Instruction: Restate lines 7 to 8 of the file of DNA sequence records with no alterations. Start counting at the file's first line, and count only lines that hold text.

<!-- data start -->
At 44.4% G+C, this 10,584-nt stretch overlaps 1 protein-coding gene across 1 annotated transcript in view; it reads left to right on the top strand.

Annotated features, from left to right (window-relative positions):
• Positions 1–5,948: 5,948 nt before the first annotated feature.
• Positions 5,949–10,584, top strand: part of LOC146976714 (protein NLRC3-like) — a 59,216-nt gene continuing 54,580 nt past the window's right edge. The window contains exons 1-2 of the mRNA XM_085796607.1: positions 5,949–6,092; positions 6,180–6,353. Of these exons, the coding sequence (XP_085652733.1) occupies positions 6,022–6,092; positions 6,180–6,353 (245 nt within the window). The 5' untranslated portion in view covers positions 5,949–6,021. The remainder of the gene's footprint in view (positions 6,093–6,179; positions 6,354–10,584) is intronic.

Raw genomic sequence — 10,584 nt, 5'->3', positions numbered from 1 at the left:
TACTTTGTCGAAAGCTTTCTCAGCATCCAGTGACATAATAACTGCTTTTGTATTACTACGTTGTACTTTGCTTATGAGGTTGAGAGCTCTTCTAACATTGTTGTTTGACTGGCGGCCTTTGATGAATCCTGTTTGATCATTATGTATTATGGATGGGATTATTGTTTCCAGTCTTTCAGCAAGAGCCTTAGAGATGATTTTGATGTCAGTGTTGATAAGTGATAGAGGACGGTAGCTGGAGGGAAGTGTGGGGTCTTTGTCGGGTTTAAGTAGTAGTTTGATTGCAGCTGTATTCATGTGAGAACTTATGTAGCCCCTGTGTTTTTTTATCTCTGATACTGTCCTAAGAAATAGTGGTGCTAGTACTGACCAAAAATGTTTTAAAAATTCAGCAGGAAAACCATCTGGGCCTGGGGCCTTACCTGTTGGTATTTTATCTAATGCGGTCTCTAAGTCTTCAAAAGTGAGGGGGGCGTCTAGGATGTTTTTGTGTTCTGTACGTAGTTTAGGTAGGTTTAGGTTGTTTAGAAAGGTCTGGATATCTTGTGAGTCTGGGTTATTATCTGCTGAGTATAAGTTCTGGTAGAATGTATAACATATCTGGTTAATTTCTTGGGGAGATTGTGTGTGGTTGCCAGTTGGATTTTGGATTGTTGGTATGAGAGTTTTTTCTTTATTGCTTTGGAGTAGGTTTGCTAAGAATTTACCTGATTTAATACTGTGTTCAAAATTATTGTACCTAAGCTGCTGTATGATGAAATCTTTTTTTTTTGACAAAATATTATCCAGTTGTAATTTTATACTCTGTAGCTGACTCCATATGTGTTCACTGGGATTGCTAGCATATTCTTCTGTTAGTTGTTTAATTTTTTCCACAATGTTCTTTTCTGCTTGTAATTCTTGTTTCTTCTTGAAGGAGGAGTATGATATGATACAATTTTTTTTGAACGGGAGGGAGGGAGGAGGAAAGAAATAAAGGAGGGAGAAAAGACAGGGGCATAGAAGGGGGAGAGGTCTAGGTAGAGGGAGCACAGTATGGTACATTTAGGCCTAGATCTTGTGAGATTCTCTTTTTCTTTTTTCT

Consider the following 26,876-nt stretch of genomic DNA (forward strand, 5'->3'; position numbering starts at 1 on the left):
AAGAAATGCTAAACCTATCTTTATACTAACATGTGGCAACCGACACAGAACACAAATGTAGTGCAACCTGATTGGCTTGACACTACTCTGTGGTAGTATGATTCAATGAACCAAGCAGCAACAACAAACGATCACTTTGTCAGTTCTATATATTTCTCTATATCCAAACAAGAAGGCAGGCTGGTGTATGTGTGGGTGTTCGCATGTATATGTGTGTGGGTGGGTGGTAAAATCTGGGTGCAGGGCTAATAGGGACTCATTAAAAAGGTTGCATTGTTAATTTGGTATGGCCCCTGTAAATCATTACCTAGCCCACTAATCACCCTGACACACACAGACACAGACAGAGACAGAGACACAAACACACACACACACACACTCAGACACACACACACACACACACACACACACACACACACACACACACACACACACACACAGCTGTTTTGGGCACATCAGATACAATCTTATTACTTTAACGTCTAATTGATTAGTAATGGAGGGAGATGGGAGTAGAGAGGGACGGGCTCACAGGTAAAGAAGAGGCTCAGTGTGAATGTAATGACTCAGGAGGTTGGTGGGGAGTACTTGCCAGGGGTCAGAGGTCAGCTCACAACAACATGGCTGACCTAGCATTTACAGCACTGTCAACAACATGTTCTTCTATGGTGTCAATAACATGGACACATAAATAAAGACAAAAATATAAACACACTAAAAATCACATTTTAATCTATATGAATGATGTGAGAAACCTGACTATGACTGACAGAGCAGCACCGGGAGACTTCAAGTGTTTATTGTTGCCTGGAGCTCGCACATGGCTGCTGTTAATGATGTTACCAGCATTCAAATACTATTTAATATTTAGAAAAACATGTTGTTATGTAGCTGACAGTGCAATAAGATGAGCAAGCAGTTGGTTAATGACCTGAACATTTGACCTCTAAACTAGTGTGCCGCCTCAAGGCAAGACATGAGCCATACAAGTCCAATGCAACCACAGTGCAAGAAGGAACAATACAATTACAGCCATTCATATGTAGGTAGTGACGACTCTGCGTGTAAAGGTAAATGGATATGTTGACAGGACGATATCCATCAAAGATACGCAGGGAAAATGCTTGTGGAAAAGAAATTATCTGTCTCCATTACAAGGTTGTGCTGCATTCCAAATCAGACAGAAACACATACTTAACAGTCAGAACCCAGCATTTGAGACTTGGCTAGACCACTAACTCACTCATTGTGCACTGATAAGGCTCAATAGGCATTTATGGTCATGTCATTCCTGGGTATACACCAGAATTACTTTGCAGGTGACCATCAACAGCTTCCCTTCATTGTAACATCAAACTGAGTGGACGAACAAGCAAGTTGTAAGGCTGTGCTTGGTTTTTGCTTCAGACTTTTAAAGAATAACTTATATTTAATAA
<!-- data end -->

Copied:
Consider the following 26,876-nt stretch of genomic DNA (forward strand, 5'->3'; position numbering starts at 1 on the left):
AAGAAATGCTAAACCTATCTTTATACTAACATGTGGCAACCGACACAGAACACAAATGTAGTGCAACCTGATTGGCTTGACACTACTCTGTGGTAGTATGATTCAATGAACCAAGCAGCAACAACAAACGATCACTTTGTCAGTTCTATATATTTCTCTATATCCAAACAAGAAGGCAGGCTGGTGTATGTGTGGGTGTTCGCATGTATATGTGTGTGGGTGGGTGGTAAAATCTGGGTGCAGGGCTAATAGGGACTCATTAAAAAGGTTGCATTGTTAATTTGGTATGGCCCCTGTAAATCATTACCTAGCCCACTAATCACCCTGACACACACAGACACAGACAGAGACAGAGACACAAACACACACACACACACACTCAGACACACACACACACACACACACACACACACACACACACACACACACACACACACACAGCTGTTTTGGGCACATCAGATACAATCTTATTACTTTAACGTCTAATTGATTAGTAATGGAGGGAGATGGGAGTAGAGAGGGACGGGCTCACAGGTAAAGAAGAGGCTCAGTGTGAATGTAATGACTCAGGAGGTTGGTGGGGAGTACTTGCCAGGGGTCAGAGGTCAGCTCACAACAACATGGCTGACCTAGCATTTACAGCACTGTCAACAACATGTTCTTCTATGGTGTCAATAACATGGACACATAAATAAAGACAAAAATATAAACACACTAAAAATCACATTTTAATCTATATGAATGATGTGAGAAACCTGACTATGACTGACAGAGCAGCACCGGGAGACTTCAAGTGTTTATTGTTGCCTGGAGCTCGCACATGGCTGCTGTTAATGATGTTACCAGCATTCAAATACTATTTAATATTTAGAAAAACATGTTGTTATGTAGCTGACAGTGCAATAAGATGAGCAAGCAGTTGGTTAATGACCTGAACATTTGACCTCTAAACTAGTGTGCCGCCTCAAGGCAAGACATGAGCCATACAAGTCCAATGCAACCACAGTGCAAGAAGGAACAATACAATTACAGCCATTCATATGTAGGTAGTGACGACTCTGCGTGTAAAGGTAAATGGATATGTTGACAGGACGATATCCATCAAAGATACGCAGGGAAAATGCTTGTGGAAAAGAAATTATCTGTCTCCATTACAAGGTTGTGCTGCATTCCAAATCAGACAGAAACACATACTTAACAGTCAGAACCCAGCATTTGAGACTTGGCTAGACCACTAACTCACTCATTGTGCACTGATAAGGCTCAATAGGCATTTATGGTCATGTCATTCCTGGGTATACACCAGAATTACTTTGCAGGTGACCATCAACAGCTTCCCTTCATTGTAACATCAAACTGAGTGGACGAACAAGCAAGTTGTAAGGCTGTGCTTGGTTTTTGCTTCAGACTTTTAAAGAATAACTTATATTTAATAA